Big Java news in late summer 2014

String deduplication and Java modularity spark new interest as JavaOne nears

As is typical when JavaOne is imminent, there has been much big news in the Java community recently. This post briefly references three of these items (Java SE 8 updates, Java SE 9, and Java EE 8) and a "bonus" reference to a post I found to be one of the clearer ones I have seen on classpath/classloader issues.

String deduplication in Oracle Java 8 JVM

In "String Deduplication – A new feature in Java 8 Update 20," Fabian Lange introduces String Deduplication for the G1 Garbage Collector using the JVM option -XX:+UseStringDeduplication that was introduced with JDK 8 Update 20. The tools page for the Java launcher has been updated to mention the JVM options -XX:+UseStringDeduplication-XX:+PrintStringDeduplicationStatistics, and -XX:StringDeduplicationAgeThreshold. More details on JDK 8 Update 20 are available in the blog post "Release: Oracle Java Development Kit 8, Update 20." The Lange post has also sparked discussion on this and related JVM options on the Java subreddit

Java 9 features

Java 9 has been the hot topic of discussion in the Java community since the OpenJDK JDK 9 Project was announced. Long-awaited Java modularity (Project Jigsaw, which was booted from JDK 8) is probably the largest new feature anticipated for Java 9. Paul Krill writes in "Why developers should get excited about Java 9" that "Jigsaw isn't the only new addition slated for Java 9. Support for the popular JSON (JavaScript Object Notation) data interchange format is key feature as well, along with process API, code cache, and locking improvements. The six JEPs currently proposed on that OpenJDK JDK 9 page are 102 (Process API Updates), 143 (Improve Contended Locking), 197 (Segmented Code Cache), 198 (Light-Weight JSON API), 199 (Smart Java Compilation, Phase 2), and 201 (Modular Source Code).In the blog post Java 9 is coming with money apiotaviojava introduces JSR 354 ("JSR 354: Money and Currency API"), describes why it is needed, covers how it might be implemented, and concludes, "this API is expected to [be in] Java 9."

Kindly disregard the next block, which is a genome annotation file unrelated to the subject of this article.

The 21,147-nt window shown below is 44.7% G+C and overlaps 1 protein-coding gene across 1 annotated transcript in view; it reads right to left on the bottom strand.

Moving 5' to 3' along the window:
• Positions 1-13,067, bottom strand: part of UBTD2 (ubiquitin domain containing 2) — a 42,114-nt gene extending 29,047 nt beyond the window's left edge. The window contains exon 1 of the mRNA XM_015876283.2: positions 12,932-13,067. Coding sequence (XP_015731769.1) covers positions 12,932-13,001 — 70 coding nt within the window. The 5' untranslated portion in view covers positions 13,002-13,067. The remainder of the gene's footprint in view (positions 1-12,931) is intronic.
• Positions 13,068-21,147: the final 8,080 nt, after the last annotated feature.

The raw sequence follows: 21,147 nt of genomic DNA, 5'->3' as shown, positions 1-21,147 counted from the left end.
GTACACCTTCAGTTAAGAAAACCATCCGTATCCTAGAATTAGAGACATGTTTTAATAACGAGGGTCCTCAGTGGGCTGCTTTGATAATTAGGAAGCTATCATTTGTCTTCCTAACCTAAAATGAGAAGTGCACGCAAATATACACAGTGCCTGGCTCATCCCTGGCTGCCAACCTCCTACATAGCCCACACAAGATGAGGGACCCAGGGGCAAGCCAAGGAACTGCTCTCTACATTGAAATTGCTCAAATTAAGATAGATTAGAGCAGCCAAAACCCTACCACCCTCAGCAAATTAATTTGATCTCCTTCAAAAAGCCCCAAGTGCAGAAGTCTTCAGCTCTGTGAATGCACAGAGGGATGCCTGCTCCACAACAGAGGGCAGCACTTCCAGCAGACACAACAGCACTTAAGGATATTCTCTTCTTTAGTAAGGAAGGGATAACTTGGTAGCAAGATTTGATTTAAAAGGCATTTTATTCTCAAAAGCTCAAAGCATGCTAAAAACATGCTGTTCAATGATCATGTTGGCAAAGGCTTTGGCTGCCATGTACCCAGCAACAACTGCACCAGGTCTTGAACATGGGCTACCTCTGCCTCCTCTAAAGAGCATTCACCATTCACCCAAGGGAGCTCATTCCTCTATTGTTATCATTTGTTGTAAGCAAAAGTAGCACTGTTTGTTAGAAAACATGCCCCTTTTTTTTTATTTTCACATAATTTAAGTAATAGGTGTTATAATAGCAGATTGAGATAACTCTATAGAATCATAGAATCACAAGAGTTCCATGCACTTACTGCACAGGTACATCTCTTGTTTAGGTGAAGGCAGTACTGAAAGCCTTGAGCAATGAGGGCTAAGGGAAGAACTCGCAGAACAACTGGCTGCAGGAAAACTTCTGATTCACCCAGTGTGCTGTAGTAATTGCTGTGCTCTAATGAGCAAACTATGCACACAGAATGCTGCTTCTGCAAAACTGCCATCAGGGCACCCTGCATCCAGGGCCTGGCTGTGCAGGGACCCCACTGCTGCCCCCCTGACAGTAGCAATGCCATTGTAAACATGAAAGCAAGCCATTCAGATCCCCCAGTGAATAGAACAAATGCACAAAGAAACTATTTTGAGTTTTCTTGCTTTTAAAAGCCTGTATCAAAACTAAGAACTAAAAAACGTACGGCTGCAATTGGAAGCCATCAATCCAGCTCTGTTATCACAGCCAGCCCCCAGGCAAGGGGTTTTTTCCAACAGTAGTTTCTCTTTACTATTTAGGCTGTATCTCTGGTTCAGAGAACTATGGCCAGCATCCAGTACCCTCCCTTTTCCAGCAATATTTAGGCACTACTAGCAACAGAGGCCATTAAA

Java EE 8

Reza Rahman's post Java EE 8 Takes Off! talks about JSR 366 (Java EE 8 Specification) being kicked off. This post lists some of the anticipated high-level content for Java EE along with links to related JSRs.

Demystifying the Java classpath

Java classpath issues are definitely one of the more difficult challenges that Java developers can face. The post Jar Hell made Easy - Demystifying the classpath with jHades provides a nice overview of some of the most common issues related to classpath and classloaders with concise and simple explanations of why these occur. I have not used jHades, but the quality of this post has definitely sparked my interest in that tool.

This story, "Big Java news in late summer 2014" was originally published by marxsoftware.blogspot.com.

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